SofQWNormalisedPolygon v1


SofQWNormalisedPolygon dialog.


Calculate the intensity as a function of momentum transfer and energy.

See Also

SofQW, SofQWPolygon, Rebin2D

This algorithm is also known as: SofQW3


Name Direction Type Default Description
InputWorkspace Input MatrixWorkspace Mandatory Reduced data in units of energy transfer DeltaE. The workspace must contain histogram data and have common bins across all spectra.
OutputWorkspace Output MatrixWorkspace Mandatory The name to use for the q-omega workspace.
QAxisBinning Input dbl list Mandatory The bin parameters to use for the q axis (in the format used by the Rebin v1 algorithm).
EMode Input string Mandatory The energy transfer analysis mode (Direct/Indirect). Allowed values: [‘Direct’, ‘Indirect’]
EFixed Input number 0 The value of fixed energy: \(E_i\) (EMode=Direct) or \(E_f\) (EMode=Indirect) (meV). Must be set here if not available in the instrument definition.
ReplaceNaNs Input boolean False If true, all NaN values in the output workspace are replaced using the ReplaceSpecialValues algorithm.
EAxisBinning Input dbl list   The bin parameters to use for the E axis (optional, in the format used by the Rebin v1 algorithm).
DetectorTwoThetaRanges Input TableWorkspace   A table workspace use by SofQWNormalisedPolygon containing a ‘Detector ID’ column as well as ‘Min two theta’ and ‘Max two theta’ columns listing the detector’s min and max scattering angles in radians.


Converts a 2D workspace from units of spectrum number/energy transfer to the intensity as a function of momentum transfer \(Q\) and energy transfer \(\Delta E\).


As shown in the figure, the input grid (pink-shaded parallelopiped, aligned in scattering angle and energy transfer) is not parallel to the output grid (square grid, aligned in \(Q\) and energy). This means that the output bins will only ever partially overlap the input data. To account for this, the signal \(Y\) and errors \(E\) in the new bins are calculated as:

\[Y^{\mathrm{new}} = \sum_i Y^{\mathrm{old}}_i F_i\]
\[E^{\mathrm{new}} = \sqrt{\sum_i (E^{\mathrm{old}}_i)^2 F_i}\]

In addition to weighting the signal and error values, the total fractional weights:

\[F^{\mathrm{new}} = \sum_i F_i\]

are also stored in the output of this algorithm which is a new workspace type: RebinnedOutput. To see why this is needed, consider rebinning the output on a larger grid:


If the fractional weights are not chained as shown, then the area shaded in a lighter blue under \(A_1\) (where originally there was no data) would be included in the weights, which would be an overestimate of the actual weights, leading to an overestimate of the signal and error.

Finally, if there is a bin in the output grid which only has a very small overlap with the input grid (for example at the edges of the detector coverage), the fractional weight \(F\) of this bin, and hence its signal \(Y\) and error \(E\) would be very small compared to its neighbours. Thus, for display purposes, the actual signal and errors stored in a RebinnedOutput are renomalised by the weights:

\[Y^{\mathrm{display}} = Y^{\mathrm{new}} / F^{\mathrm{new}}\]
\[E^{\mathrm{display}} = E^{\mathrm{new}} / F^{\mathrm{new}}\]

at the end of the algorithm. The biggest consequence of this method is that in places where there are no counts (\(Y=0\)) and no acceptance (no fractional areas, \(F=0\)), \(Y/F=\)nan-s will result.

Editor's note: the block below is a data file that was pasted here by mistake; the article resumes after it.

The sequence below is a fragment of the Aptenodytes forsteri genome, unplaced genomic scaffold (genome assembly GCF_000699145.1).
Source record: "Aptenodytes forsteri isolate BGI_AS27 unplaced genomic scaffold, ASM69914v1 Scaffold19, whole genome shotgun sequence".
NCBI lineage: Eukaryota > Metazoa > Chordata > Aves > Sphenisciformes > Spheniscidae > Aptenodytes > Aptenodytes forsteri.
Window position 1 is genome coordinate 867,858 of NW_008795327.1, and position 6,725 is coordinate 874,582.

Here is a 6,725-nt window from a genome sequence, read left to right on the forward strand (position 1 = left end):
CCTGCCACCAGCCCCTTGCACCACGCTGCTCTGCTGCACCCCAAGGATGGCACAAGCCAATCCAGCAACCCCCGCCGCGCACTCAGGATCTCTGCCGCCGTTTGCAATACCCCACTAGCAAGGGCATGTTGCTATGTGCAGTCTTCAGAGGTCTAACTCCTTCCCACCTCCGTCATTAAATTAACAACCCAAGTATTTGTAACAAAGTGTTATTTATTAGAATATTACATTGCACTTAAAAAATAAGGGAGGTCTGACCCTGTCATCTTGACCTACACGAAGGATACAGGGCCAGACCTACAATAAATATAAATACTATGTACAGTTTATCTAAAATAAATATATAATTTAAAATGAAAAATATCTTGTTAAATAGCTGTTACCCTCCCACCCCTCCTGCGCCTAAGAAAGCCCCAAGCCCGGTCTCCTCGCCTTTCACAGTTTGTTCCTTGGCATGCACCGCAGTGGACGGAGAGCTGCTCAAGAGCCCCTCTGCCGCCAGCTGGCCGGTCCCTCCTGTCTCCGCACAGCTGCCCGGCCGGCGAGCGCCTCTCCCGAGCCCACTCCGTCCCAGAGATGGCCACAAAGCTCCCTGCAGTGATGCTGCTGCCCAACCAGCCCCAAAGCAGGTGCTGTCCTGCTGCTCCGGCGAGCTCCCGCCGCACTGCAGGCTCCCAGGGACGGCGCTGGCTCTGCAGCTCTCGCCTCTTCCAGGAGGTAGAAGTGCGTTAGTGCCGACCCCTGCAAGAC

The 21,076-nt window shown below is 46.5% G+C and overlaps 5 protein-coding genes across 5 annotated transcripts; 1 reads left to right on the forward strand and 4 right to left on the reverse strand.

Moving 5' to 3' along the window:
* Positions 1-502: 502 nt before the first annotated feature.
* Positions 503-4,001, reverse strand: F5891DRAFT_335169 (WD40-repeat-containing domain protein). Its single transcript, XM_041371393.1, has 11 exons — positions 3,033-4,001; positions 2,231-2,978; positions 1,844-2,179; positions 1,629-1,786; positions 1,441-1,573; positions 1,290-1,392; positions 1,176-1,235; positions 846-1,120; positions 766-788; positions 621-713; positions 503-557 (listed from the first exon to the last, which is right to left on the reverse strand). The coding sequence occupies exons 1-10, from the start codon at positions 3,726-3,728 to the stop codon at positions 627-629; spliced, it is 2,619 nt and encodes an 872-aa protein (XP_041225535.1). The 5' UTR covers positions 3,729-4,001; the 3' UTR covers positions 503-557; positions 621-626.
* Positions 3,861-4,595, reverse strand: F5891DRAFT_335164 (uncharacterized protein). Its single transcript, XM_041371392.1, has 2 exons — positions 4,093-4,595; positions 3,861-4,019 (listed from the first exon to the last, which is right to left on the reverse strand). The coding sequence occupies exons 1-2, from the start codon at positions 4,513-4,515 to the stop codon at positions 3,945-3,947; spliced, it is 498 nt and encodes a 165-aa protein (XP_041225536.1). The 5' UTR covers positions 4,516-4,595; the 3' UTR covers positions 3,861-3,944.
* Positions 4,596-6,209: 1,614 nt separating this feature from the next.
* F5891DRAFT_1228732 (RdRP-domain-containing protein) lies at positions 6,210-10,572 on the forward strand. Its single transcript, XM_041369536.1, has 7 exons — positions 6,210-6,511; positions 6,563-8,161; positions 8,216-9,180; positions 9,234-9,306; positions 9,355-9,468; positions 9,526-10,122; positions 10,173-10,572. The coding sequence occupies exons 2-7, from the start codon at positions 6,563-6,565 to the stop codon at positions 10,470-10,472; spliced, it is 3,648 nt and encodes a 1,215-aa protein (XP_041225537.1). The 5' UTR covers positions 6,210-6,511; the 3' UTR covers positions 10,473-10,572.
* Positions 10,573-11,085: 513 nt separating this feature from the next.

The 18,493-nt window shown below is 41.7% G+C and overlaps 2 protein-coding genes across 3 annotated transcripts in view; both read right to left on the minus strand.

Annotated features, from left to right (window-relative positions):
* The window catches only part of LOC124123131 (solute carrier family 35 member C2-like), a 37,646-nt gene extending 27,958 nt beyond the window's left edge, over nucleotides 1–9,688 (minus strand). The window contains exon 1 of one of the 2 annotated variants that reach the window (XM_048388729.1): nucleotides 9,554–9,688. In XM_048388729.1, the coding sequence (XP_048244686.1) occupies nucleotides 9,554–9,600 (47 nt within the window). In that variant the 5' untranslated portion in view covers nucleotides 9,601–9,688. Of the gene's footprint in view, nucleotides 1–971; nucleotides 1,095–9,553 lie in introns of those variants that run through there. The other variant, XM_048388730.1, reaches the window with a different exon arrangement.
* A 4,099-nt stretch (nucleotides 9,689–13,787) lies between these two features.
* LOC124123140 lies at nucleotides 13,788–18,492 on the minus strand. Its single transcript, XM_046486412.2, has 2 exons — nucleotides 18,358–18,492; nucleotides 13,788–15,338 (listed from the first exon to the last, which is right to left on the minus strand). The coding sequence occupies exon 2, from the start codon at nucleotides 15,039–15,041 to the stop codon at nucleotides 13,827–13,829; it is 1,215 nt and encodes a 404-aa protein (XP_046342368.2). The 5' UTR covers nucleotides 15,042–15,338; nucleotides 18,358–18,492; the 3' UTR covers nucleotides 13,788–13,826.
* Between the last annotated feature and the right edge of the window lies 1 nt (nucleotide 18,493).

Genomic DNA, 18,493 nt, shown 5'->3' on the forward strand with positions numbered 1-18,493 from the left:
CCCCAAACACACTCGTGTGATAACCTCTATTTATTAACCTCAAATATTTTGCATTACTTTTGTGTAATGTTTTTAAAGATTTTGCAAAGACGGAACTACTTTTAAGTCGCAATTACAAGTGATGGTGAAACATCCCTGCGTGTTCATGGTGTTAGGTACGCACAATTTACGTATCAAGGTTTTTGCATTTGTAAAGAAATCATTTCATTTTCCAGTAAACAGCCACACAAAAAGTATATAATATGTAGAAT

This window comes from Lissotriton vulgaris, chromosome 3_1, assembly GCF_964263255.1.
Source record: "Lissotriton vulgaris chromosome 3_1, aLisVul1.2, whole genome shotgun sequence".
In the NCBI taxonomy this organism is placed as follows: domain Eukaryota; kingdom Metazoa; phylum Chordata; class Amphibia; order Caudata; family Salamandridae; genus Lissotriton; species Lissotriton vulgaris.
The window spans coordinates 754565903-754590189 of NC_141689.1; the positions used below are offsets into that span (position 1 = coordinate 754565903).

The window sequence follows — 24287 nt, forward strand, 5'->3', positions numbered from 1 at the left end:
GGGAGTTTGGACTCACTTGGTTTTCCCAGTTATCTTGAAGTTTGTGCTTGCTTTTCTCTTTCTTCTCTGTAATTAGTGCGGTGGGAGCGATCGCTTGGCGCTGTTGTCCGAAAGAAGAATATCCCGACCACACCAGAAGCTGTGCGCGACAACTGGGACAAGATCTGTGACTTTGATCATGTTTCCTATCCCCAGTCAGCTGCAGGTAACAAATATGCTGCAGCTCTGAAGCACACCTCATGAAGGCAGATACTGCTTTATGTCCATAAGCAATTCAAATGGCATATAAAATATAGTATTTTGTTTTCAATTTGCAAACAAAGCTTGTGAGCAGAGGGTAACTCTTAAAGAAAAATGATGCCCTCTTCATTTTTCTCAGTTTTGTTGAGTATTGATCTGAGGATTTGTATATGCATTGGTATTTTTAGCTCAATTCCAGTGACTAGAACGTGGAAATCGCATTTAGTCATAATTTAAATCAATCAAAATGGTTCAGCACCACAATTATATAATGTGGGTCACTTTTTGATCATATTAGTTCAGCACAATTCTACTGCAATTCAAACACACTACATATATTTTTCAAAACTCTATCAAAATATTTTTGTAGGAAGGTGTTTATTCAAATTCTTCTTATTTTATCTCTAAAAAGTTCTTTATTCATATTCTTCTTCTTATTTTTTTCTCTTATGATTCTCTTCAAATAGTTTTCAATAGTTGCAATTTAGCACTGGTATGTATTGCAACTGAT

The algorithm operates in non-PSD mode by default. This means that the scattering angle \(2\theta\) range covered by a detector is calculated for each detector individually. For grouped detectors, it is the minimum and maximum \(2\theta\) of all detectors in the group. The computation is accurate for simple detector shapes (cylinder, cuboid); for other shapes a more rough method is used. It is possible to provide precalculated per-detector \(2\theta\) values using the DetectorTwoThetaRanges input property.

PSD mode will determine the detector \(2\theta\) ranges from the instrument geometry. This mode is activated by placing the following named parameter in the instrument definition file: detector-neighbour-offset. The integer value of this parameter should be the number of pixels that separates two pixels at the same vertical position in adjacent tubes.

See SofQWCentre v1 for centre-point binning or SofQWPolygon v1 for simpler and less precise but faster binning strategies. The speed-up is from ignoring the azimuthal positions of the detectors (as for the non-PSD mode in this algorithm) but in addition, SofQWPolygon v1 treats all detectors as being the same, and characterised by a single width in scattering angle. Thereafter, it weights the signal and error by the fractional overlap, similarly to that shown in the first figure above, but then discards the summed weights, producing a Workspace2D rather than a RebinnedOutput workspace.


Example - simple transformation of inelastic workspace:

# create sample inelastic workspace for MARI instrument containing 1 at all spectra
# convert workspace into Matrix workspace with Q-dE coordinates

print("The converted X-Y values are:")
line1= " ".join('! {0:>6.2f} {1:>6.2f} '.format(Xrow[i],Yrow[i]) for i in range(0,10))
print(line1 + " !")
line2= " ".join('! {0:>6.2f} {1:>6.2f} '.format(Xrow[i],Yrow[i]) for i in range(10,20))
print(line2 + " !")
print('! {0:>6.2f} ------- !'.format(Xrow[20]))


The converted X-Y values are:
! -10.00   1.00  !  -9.00   1.00  !  -8.00   1.00  !  -7.00   1.00  !  -6.00   1.00  !  -5.00   1.00  !  -4.00   1.00  !  -3.00   1.00  !  -2.00   1.00  !  -1.00   1.00  !
!   0.00   1.00  !   1.00   1.00  !   2.00   1.00  !   3.00   1.00  !   4.00   1.00  !   5.00   1.00  !   6.00   1.00  !   7.00   1.00  !   8.00   1.00  !   9.00   1.00  !
!  10.00 ------- !

Categories: AlgorithmIndex | Inelastic\SofQW